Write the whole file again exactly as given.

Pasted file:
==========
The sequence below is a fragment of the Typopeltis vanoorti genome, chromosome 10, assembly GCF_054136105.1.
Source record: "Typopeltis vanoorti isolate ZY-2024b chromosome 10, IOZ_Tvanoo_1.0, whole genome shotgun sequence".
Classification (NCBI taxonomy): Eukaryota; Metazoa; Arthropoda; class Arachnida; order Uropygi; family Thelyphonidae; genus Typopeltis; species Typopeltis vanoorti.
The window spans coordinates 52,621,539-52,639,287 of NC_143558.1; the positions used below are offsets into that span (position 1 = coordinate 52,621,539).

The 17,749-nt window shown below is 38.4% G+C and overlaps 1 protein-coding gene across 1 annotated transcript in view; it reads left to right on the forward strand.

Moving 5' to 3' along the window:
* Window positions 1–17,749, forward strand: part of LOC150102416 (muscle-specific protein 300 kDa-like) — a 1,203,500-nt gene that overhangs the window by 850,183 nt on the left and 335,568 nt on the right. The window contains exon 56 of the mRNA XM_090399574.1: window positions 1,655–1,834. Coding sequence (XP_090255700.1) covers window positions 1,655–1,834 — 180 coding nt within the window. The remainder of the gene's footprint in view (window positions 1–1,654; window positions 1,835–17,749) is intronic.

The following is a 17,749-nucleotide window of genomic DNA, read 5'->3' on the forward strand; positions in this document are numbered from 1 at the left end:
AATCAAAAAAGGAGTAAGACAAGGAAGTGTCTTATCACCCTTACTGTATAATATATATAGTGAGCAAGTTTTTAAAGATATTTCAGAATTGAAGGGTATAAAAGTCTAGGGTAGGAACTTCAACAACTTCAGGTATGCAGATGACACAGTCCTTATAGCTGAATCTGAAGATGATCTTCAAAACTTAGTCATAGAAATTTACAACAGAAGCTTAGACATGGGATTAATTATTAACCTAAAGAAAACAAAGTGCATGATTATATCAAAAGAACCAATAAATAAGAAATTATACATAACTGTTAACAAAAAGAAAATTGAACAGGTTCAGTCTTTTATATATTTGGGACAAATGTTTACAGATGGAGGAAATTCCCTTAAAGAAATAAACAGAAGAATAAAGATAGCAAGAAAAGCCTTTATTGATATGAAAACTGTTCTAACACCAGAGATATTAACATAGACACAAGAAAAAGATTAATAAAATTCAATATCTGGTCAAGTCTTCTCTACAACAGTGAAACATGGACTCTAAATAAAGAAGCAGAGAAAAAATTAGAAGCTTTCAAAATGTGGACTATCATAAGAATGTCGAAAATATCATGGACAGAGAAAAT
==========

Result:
The sequence below is a fragment of the Typopeltis vanoorti genome, chromosome 10, assembly GCF_054136105.1.
Source record: "Typopeltis vanoorti isolate ZY-2024b chromosome 10, IOZ_Tvanoo_1.0, whole genome shotgun sequence".
Classification (NCBI taxonomy): Eukaryota; Metazoa; Arthropoda; class Arachnida; order Uropygi; family Thelyphonidae; genus Typopeltis; species Typopeltis vanoorti.
The window spans coordinates 52,621,539-52,639,287 of NC_143558.1; the positions used below are offsets into that span (position 1 = coordinate 52,621,539).

The 17,749-nt window shown below is 38.4% G+C and overlaps 1 protein-coding gene across 1 annotated transcript in view; it reads left to right on the forward strand.

Moving 5' to 3' along the window:
* Window positions 1–17,749, forward strand: part of LOC150102416 (muscle-specific protein 300 kDa-like) — a 1,203,500-nt gene that overhangs the window by 850,183 nt on the left and 335,568 nt on the right. The window contains exon 56 of the mRNA XM_090399574.1: window positions 1,655–1,834. Coding sequence (XP_090255700.1) covers window positions 1,655–1,834 — 180 coding nt within the window. The remainder of the gene's footprint in view (window positions 1–1,654; window positions 1,835–17,749) is intronic.

The following is a 17,749-nucleotide window of genomic DNA, read 5'->3' on the forward strand; positions in this document are numbered from 1 at the left end:
AATCAAAAAAGGAGTAAGACAAGGAAGTGTCTTATCACCCTTACTGTATAATATATATAGTGAGCAAGTTTTTAAAGATATTTCAGAATTGAAGGGTATAAAAGTCTAGGGTAGGAACTTCAACAACTTCAGGTATGCAGATGACACAGTCCTTATAGCTGAATCTGAAGATGATCTTCAAAACTTAGTCATAGAAATTTACAACAGAAGCTTAGACATGGGATTAATTATTAACCTAAAGAAAACAAAGTGCATGATTATATCAAAAGAACCAATAAATAAGAAATTATACATAACTGTTAACAAAAAGAAAATTGAACAGGTTCAGTCTTTTATATATTTGGGACAAATGTTTACAGATGGAGGAAATTCCCTTAAAGAAATAAACAGAAGAATAAAGATAGCAAGAAAAGCCTTTATTGATATGAAAACTGTTCTAACACCAGAGATATTAACATAGACACAAGAAAAAGATTAATAAAATTCAATATCTGGTCAAGTCTTCTCTACAACAGTGAAACATGGACTCTAAATAAAGAAGCAGAGAAAAAATTAGAAGCTTTCAAAATGTGGACTATCATAAGAATGTCGAAAATATCATGGACAGAGAAAAT